Friday, April 3, 2009
Elsie's Top Tips for Precision Piecing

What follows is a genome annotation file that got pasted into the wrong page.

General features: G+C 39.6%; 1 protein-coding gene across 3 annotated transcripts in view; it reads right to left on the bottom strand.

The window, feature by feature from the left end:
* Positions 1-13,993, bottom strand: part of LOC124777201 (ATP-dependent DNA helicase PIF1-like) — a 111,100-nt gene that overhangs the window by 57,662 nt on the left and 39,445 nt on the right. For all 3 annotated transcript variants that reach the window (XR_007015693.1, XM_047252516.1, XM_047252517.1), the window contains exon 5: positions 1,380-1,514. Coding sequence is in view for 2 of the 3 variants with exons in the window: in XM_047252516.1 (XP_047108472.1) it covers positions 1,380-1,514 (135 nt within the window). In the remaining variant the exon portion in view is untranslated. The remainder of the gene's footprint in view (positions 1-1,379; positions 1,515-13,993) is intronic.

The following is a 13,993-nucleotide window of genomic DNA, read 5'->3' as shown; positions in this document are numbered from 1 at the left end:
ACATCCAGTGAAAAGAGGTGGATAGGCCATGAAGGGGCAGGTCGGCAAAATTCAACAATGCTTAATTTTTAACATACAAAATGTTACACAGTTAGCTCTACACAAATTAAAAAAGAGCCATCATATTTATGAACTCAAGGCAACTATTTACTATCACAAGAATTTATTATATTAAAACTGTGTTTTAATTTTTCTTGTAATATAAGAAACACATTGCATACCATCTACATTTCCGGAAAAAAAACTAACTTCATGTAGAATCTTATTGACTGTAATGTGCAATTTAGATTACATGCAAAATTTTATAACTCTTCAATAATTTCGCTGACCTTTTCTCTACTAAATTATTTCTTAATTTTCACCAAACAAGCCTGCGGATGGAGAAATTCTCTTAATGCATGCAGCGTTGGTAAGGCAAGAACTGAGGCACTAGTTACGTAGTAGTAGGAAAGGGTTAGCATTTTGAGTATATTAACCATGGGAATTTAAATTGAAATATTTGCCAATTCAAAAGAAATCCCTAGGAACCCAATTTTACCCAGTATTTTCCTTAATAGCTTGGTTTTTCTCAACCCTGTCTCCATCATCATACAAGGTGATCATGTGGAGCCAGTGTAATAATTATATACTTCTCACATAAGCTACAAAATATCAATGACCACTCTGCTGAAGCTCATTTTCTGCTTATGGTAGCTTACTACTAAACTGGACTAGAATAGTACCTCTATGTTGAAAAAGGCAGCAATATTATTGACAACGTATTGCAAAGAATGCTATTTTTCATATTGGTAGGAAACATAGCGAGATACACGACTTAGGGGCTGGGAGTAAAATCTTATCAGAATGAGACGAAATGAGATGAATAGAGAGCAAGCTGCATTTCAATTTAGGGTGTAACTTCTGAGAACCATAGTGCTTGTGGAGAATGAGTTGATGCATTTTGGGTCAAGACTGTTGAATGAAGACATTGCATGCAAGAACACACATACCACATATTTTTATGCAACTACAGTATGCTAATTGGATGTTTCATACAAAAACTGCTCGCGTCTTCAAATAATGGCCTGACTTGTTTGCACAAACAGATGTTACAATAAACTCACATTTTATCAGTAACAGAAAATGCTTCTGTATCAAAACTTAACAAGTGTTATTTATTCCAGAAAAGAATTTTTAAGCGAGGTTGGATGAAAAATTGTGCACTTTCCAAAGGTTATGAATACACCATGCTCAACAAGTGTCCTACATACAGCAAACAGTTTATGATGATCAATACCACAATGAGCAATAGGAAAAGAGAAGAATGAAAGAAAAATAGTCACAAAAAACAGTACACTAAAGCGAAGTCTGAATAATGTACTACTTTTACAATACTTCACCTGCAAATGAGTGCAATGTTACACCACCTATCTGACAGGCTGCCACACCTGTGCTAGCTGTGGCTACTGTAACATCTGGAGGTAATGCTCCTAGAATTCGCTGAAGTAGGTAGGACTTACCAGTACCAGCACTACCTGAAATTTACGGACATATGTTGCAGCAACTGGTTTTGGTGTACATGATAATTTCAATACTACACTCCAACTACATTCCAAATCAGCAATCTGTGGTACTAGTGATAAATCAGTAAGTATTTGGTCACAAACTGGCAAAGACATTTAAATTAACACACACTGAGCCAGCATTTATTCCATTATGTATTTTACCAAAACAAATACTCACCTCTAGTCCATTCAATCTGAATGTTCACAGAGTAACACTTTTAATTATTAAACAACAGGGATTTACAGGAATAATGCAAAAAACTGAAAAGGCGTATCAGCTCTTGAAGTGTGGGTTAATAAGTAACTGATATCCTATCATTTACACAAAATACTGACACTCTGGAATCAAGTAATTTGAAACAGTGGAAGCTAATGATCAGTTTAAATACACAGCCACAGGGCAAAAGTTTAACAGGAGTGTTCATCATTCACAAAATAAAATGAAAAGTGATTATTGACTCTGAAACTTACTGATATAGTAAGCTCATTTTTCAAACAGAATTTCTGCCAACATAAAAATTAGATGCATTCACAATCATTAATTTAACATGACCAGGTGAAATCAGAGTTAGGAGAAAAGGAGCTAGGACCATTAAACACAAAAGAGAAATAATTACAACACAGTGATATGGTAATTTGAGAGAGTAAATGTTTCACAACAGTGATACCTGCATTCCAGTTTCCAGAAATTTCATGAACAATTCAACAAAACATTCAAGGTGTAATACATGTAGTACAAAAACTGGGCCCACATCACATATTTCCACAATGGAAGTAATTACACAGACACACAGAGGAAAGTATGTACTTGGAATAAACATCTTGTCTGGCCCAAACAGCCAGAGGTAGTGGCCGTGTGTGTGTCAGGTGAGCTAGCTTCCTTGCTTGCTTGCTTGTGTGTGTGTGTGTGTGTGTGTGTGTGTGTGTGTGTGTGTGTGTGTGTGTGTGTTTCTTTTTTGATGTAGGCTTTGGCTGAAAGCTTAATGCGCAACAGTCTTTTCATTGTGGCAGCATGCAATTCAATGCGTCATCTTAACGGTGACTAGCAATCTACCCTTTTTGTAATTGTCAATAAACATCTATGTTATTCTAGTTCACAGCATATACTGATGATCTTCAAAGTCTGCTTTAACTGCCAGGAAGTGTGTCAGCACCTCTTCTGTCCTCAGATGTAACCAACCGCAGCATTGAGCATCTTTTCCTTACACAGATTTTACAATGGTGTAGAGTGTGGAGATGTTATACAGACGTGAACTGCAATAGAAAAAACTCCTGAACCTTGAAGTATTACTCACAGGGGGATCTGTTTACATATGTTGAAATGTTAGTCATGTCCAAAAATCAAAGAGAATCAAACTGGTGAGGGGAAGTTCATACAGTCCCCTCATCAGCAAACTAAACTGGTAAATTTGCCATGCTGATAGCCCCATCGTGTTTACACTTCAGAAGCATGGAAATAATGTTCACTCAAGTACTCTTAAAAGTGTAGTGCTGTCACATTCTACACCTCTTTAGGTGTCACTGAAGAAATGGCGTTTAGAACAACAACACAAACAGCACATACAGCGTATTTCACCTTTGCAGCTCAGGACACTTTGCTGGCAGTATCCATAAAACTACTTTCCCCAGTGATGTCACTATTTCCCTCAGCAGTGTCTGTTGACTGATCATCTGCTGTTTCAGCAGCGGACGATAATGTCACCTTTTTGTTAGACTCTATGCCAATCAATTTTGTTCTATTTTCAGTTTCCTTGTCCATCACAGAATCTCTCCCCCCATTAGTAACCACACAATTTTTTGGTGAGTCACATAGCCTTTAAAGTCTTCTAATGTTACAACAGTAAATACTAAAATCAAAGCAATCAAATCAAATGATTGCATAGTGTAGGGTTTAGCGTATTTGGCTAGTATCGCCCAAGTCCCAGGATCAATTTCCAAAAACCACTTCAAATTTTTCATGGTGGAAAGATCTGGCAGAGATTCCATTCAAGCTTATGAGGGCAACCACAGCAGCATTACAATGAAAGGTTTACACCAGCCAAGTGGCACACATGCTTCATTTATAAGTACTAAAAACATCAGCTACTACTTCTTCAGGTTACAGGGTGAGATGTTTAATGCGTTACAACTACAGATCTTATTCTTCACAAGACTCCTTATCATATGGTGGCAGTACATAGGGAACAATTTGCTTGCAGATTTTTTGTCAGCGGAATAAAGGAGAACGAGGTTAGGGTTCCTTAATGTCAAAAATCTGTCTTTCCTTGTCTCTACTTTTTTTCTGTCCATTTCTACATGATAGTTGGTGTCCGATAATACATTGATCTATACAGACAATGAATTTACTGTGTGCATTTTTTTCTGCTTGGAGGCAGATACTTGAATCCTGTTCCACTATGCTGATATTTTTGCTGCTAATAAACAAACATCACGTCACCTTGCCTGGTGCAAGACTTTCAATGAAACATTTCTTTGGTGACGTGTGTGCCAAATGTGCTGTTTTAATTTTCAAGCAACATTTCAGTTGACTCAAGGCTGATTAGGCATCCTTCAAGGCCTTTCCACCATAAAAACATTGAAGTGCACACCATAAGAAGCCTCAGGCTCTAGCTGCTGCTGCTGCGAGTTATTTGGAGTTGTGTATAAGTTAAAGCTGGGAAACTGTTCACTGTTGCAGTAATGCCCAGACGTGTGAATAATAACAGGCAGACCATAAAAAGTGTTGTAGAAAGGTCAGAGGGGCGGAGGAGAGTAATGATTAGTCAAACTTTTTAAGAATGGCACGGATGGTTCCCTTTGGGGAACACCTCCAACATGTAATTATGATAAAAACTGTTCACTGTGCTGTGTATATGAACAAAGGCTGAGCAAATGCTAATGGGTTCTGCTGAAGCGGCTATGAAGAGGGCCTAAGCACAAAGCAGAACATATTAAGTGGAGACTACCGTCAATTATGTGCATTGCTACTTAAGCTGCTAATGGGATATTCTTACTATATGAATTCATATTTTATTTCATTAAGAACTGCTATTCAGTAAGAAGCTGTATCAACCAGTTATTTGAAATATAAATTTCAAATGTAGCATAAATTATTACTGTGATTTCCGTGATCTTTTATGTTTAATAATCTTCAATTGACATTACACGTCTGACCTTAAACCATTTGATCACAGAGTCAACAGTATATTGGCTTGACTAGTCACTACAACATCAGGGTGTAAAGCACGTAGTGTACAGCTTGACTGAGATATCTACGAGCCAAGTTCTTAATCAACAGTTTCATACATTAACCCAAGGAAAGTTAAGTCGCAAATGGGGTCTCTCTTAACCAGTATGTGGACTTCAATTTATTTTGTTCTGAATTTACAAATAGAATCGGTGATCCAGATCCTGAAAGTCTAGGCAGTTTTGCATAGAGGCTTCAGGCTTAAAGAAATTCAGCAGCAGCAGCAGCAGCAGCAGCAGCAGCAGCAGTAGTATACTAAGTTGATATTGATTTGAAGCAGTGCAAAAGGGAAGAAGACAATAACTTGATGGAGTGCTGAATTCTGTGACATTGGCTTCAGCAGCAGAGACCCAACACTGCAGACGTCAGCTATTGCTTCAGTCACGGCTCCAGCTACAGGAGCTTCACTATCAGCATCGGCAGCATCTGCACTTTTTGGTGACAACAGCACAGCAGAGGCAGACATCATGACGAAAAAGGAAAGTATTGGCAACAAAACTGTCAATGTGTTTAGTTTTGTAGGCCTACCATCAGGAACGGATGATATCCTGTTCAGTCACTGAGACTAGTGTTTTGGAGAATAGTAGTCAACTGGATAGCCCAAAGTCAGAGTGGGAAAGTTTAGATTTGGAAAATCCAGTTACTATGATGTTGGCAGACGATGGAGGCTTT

Above: Dolce LaVeta Detail and full quilt made up of samples I used on The Quilt Show. Left: Cubic Stars ©2004 (Pattern Available) I've been so busy the past few days trying to get all the orders from my new website out in a timely manner. The response to The Quilt Show airing has been amazing, but knowing Ricky and Alex and their popularity and marketing skills, it is not surprising. So, I've been puzzling how to make this blog interesting and useful, something that you will want to come back to from time to time. Maybe you'd like to see new things that I am working on? Or maybe you'd like for me to share tips or techniques that make your quilting life a bit easier? What would you like to know that I may have some expertise about? Either e-mail me through the link on my website, or add a comment to this blog. I'll try to do my best to make it worth your time to follow my blog. Let me know what you'd like to know more about. Some questions I've gotten recently are about how to use my ruler, so I'm in process of putting together an instruction sheet to accompany it when it is shipped. Not done with it yet, but it will be coming. If you've already purchased one from my website or from The Quilt Show Shop, watch this blog for the information. In the meantime, here are my Top Tips for Precision Piecing. This is a little information sheet that I share with my students who take any of my Star workshops: Cubic Stars; Wall Flower; Seeing Stars; etc. (I'm going to try my hand at making and downloading small video clips of some of these tips in a later blog.) Elsie’s Top Tips for Piecing: 1. Value is more important than color. If you have trouble determining value, make black and white photo copies of your fabrics to compare them. 2. Use two rulers to cut strips and squares. Square up and cut with one and measure with the other: 3. Press fabrics stacked on top of each other to ‘lock’ fibers together before cutting multiple layers. 4. Make freezer paper templates when you only need a few of one shape, or if you need a lot of different kinds of shapes. 5. Start chain piecing by stitching on a scrap of fabric before stitching onto your first piece, snip this “starter strip” off, and save it to stitch onto as you end your chain. This makes it easier to stitch straight on and off narrow points and small pieces, and leaves no thread tails on either end of your chain. 6. Use a ball point awl to un-stitch instead of a seam ripper. You won’t have little ‘hairs’ to pick out later, and there is no sharp point or blade edge to put your fabric or your hands in jeopardy. 7. A wooden skewer, stylus, awl, or stiletto is great for guiding small pieces through your sewing machine. (Saves your fingers, too.) 8. An old saying in the building industry is, “Measure twice, cut once.” This is great advice for quilters, too! 9. Use strips of freezer paper as basting tape. This is especially helpful when matching stripes, and border prints in mitered corners. 10. Reduce bulk where lots of seams cross, like the centers of stars, by pressing seams open. Bulk results from many layers of fabric laying on top of one another in one place. When fabric folds back on itself, even more bulk is created, so releasing some of the stitches in the center seam allowance will allow the fabric to unfold to make a flatter center. 11. Finger press seams before pressing with an iron. The more often you press your piece with an iron, the more chance there is to distort fabric edges, especially if the edges are on the bias. Take care when pressing, and press as few times as possible. 12. Do not use thread darker than your lightest fabric. You can always darken light thread that shows on the surface with a Pigma or other fabric safe permanent ink pen, but you cannot lighten dark thread that shadows through light fabrics.